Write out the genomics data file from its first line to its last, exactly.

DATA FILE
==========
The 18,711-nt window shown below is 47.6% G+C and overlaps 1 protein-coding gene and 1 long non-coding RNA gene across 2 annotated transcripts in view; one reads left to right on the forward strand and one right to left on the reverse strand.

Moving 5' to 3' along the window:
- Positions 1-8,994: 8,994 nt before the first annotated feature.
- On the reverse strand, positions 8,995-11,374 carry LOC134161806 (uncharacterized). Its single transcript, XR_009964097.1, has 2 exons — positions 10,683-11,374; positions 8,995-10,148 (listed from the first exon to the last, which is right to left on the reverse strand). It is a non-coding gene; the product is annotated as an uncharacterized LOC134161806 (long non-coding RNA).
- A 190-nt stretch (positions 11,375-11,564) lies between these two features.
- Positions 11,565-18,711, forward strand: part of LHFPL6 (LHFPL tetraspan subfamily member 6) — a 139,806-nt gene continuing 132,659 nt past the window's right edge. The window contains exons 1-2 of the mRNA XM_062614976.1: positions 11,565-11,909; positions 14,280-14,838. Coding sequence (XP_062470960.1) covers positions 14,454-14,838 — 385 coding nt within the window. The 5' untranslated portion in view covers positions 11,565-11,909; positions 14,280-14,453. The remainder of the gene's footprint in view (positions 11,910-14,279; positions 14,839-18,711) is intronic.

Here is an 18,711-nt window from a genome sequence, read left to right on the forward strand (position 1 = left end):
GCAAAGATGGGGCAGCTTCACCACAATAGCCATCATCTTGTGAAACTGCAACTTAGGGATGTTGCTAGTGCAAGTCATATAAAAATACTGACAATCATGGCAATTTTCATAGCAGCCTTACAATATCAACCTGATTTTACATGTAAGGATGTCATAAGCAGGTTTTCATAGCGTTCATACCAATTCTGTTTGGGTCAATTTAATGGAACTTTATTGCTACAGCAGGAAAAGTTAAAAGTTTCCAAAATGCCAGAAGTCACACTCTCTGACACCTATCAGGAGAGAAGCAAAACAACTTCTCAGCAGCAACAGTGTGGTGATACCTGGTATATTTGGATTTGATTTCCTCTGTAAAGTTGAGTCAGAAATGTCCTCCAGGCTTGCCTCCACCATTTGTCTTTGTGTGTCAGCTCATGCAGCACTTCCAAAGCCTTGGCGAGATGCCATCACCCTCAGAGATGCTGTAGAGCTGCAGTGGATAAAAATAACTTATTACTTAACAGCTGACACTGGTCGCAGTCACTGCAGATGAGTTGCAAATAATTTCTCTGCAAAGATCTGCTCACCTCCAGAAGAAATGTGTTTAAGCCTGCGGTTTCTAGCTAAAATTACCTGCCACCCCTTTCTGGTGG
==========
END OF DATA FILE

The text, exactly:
The 18,711-nt window shown below is 47.6% G+C and overlaps 1 protein-coding gene and 1 long non-coding RNA gene across 2 annotated transcripts in view; one reads left to right on the forward strand and one right to left on the reverse strand.

Moving 5' to 3' along the window:
- Positions 1-8,994: 8,994 nt before the first annotated feature.
- On the reverse strand, positions 8,995-11,374 carry LOC134161806 (uncharacterized). Its single transcript, XR_009964097.1, has 2 exons — positions 10,683-11,374; positions 8,995-10,148 (listed from the first exon to the last, which is right to left on the reverse strand). It is a non-coding gene; the product is annotated as an uncharacterized LOC134161806 (long non-coding RNA).
- A 190-nt stretch (positions 11,375-11,564) lies between these two features.
- Positions 11,565-18,711, forward strand: part of LHFPL6 (LHFPL tetraspan subfamily member 6) — a 139,806-nt gene continuing 132,659 nt past the window's right edge. The window contains exons 1-2 of the mRNA XM_062614976.1: positions 11,565-11,909; positions 14,280-14,838. Coding sequence (XP_062470960.1) covers positions 14,454-14,838 — 385 coding nt within the window. The 5' untranslated portion in view covers positions 11,565-11,909; positions 14,280-14,453. The remainder of the gene's footprint in view (positions 11,910-14,279; positions 14,839-18,711) is intronic.

Here is an 18,711-nt window from a genome sequence, read left to right on the forward strand (position 1 = left end):
GCAAAGATGGGGCAGCTTCACCACAATAGCCATCATCTTGTGAAACTGCAACTTAGGGATGTTGCTAGTGCAAGTCATATAAAAATACTGACAATCATGGCAATTTTCATAGCAGCCTTACAATATCAACCTGATTTTACATGTAAGGATGTCATAAGCAGGTTTTCATAGCGTTCATACCAATTCTGTTTGGGTCAATTTAATGGAACTTTATTGCTACAGCAGGAAAAGTTAAAAGTTTCCAAAATGCCAGAAGTCACACTCTCTGACACCTATCAGGAGAGAAGCAAAACAACTTCTCAGCAGCAACAGTGTGGTGATACCTGGTATATTTGGATTTGATTTCCTCTGTAAAGTTGAGTCAGAAATGTCCTCCAGGCTTGCCTCCACCATTTGTCTTTGTGTGTCAGCTCATGCAGCACTTCCAAAGCCTTGGCGAGATGCCATCACCCTCAGAGATGCTGTAGAGCTGCAGTGGATAAAAATAACTTATTACTTAACAGCTGACACTGGTCGCAGTCACTGCAGATGAGTTGCAAATAATTTCTCTGCAAAGATCTGCTCACCTCCAGAAGAAATGTGTTTAAGCCTGCGGTTTCTAGCTAAAATTACCTGCCACCCCTTTCTGGTGG